While it may be satisfying for the OCD within you to manually organize your digital mementos into albums in Photos, you can automate the process using smart albums. These albums self-populate based on criteria you set, so when Photos detects an image that matches your criteria, it’s automatically added to the smart album (just like iTunes’ smart playlists).
Smart albums are insanely handy. For example, you can create one that collects all the pictures you take that include a certain keyword, say, comicon, that fall within a certain date range and that are tagged as favorites. Or how about an album that gathers all the pictures of your kids that also includes the keyword vacation? In this column, you’ll learn how to make smart albums and discover a few ideas on how to use them.
Creating a smart album
To create a smart album, choose File> New Smart Album or press Command-Option-N once you’ve launched Photos on your Mac (you can’t create smart albums in Photos for iOS). In the sheet that appears, use the menus to pick criteria. Click “+” to add another row of criteria (to remove a row, click “-”). After adding a second row, use the Match menu to tell Photos to include pictures that match any of the criteria or all of it. Think of any as or; for example, “If a face tag in the photo is Kirk or Spock or Bones, then include it in this smart album.” The other Match choice is all, which gathers only the items that match all the criteria.
Finding favorites in other albums
Tagging pictures and videos as a favorite causes Photos to tuck them into the Favorites album (which is also a smart album). Unfortunately, after a few months of happy-go-lucky favoriting, the album gets bloated, so it’s no longer useful for finding stuff quickly. One solution is to track down favorites in specific albums. To do it, create a smart album that includes the criteria “Photo,” “is,” “favorite,” and then add another row that includes “Album,” “is.” Then, pick the album name from the third menu, and then set the Match menu to all.
Finding favorites by date
Another way to tame a gigantic Favorites album is to locate favorites based on a certain time period (alas, you can’t sort the Favorites album chronologically). Create a smart album that includes the criteria “Photo,” “is,” “favorite,” add another row with “Date,” use the second and third menus to drill down to the date range you want, and then set the Match menu to all.
If you shoot with multiple cameras, you can create separate smart albums for each model. Create a smart album with the criteria “Camera Model,” “is,” “Canon 5D Mark III” (or whatever). Add another row to limit the album to a specific lens, date range, album (or several), favorites, and so on, and then set the Match menu to all.
If you spend a little time training Photos’ facial recognition feature, you can round up pictures of certain people (handy for slideshows and other projects). Create a smart album that includes the criteria “Face” and “is,” and then pick a face tag from the third menu. Add another row that includes “Face” and “is,” and pick another face tag from the third menu. Rinse and repeat until you include all the people you want in the album and then set the Match menu to any or all.
Finding certain locations
A smart album with the criteria “Photo,” “is,” and “tagged with GPS” gathers all your GPS-tagged images. Add another row of criteria, say, with “Text,” “includes,” “Manhattan,” with the Match menu set to all creates an album with all the pictures you’ve taken (and will take) in Manhattan, New York, excluding any that contain Manhattan elsewhere in their metadata—say, in a description describing the famous cocktail you enjoyed at dinner.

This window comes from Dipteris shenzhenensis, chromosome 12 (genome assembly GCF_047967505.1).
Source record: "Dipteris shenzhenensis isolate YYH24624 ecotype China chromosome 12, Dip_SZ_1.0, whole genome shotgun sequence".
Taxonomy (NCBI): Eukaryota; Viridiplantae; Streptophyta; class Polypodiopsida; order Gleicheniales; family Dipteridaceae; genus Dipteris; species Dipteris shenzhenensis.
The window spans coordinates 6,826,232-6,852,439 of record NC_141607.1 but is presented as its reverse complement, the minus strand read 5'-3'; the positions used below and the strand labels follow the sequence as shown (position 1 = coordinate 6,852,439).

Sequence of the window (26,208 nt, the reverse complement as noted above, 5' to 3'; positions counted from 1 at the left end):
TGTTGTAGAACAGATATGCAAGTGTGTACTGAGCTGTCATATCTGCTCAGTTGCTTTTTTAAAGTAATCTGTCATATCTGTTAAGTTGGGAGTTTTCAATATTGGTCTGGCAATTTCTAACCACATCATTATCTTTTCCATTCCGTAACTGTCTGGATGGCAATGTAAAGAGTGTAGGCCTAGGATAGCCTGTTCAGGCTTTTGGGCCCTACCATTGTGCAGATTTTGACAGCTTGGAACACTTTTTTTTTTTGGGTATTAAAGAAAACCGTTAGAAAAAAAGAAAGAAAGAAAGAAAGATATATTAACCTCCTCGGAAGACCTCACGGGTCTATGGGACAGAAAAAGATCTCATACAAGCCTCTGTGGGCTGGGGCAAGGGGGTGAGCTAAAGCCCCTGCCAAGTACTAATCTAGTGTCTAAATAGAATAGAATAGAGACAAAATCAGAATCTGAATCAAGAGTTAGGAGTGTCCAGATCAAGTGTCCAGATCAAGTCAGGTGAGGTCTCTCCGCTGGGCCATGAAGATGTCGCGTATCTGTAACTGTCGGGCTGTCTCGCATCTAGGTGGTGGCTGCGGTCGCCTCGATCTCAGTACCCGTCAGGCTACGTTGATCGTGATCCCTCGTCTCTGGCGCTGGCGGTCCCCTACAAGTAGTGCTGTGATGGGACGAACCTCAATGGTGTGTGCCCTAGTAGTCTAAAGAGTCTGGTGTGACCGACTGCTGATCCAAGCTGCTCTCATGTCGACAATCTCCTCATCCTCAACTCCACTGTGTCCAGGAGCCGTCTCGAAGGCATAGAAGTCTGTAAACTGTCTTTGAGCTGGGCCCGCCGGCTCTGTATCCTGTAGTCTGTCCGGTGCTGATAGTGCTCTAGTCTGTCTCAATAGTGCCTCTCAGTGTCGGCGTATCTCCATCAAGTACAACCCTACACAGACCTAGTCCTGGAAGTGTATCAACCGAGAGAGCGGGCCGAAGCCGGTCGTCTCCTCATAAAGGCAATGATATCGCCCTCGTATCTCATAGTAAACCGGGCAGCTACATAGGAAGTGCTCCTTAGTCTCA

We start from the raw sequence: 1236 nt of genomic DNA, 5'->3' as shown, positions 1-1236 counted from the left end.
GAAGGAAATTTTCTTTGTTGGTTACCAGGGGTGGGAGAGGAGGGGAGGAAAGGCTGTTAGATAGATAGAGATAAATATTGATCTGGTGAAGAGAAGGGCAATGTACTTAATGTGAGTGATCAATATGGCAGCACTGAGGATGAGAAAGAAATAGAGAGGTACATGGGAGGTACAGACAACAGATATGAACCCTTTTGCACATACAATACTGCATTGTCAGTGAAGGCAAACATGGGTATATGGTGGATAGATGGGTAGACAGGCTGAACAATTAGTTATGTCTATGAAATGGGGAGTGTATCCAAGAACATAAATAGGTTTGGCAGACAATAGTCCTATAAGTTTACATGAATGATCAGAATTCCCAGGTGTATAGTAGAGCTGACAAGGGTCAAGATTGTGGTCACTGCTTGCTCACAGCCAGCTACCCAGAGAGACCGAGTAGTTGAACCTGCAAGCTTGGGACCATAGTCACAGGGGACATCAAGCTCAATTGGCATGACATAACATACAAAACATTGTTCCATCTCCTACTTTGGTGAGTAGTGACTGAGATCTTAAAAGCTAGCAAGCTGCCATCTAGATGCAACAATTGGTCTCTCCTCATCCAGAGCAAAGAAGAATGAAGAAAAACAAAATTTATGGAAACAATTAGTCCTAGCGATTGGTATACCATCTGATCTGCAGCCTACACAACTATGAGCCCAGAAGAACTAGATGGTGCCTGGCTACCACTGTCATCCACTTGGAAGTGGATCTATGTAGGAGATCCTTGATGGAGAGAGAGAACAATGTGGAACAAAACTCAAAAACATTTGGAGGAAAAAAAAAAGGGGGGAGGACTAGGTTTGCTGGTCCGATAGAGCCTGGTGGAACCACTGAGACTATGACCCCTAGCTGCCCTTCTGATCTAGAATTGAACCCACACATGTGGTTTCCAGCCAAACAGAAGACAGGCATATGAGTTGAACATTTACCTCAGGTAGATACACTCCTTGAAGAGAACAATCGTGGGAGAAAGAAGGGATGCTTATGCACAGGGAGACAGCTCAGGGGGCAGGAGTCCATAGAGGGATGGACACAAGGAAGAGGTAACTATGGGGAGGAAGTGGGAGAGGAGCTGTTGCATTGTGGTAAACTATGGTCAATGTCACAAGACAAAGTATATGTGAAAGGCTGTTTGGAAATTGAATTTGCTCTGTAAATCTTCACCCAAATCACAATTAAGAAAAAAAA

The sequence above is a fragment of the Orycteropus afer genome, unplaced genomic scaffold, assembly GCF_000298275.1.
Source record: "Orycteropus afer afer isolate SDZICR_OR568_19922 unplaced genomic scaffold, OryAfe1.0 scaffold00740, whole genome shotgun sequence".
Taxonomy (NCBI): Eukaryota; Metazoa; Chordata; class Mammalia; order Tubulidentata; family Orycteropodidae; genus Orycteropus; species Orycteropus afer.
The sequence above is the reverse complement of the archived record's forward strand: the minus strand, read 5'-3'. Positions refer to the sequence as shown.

If you (wisely) use keywords and you frequently use the search field to find certain ones, create a smart album that gathers them instead. That way you get all the images that currently have the keyword(s), as well as any future images you apply those keywords to. So if you keyword your flower shots with flower, create a smart album with the criteria “Keyword,” “includes,” and “flower.” To find your macro flower shots, add another row with the criteria “Lens,” “includes,” and “Lensbaby Muse” (or whatever macro lens you use), and then set the Match menu to all.
Another scenario is to use keywords to rate images and then have smart albums collect your highest rated shots. For example, if you upgraded to Photos from iPhoto where you used star ratings, Photos converts those ratings into keywords: 1 star, 2 star, 3 star, 4 star, and 5 star. If you use the Keyword Manager (Command-K) to give those keywords a keyboard shortcut (say, 1, 2, 3, 4 and 5), you can keep using the same rating system in Photos that you did iPhoto. To find all your starred items, create a smart album for each rating. For example, the criteria “Keyword,” “is,” and “5 Star” collects all the images in your library with the 5 Star keyword.
Finding your highest rated pictures in other albums
Once you start using keywords to rate images, you can find your highest rated images in certain albums—say, the graduation album you just made. Create a smart album that includes the criteria “Keyword,” “is,” and “5 star.” Add another row with the criteria “Album” and “is,” and pick the graduation album from third menu, then set the Match menu to all. You may even add another row that uses face tags to limit the album to pictures that include the graduate (say, instead of their buddies).
These ideas barely scrape the tip off the smart album iceberg. The more you use them—and the more you employ Photos’ favorites, keywords, and faces tags—the smarter your Photos experience becomes. Until the next time, may the creative force be with you all!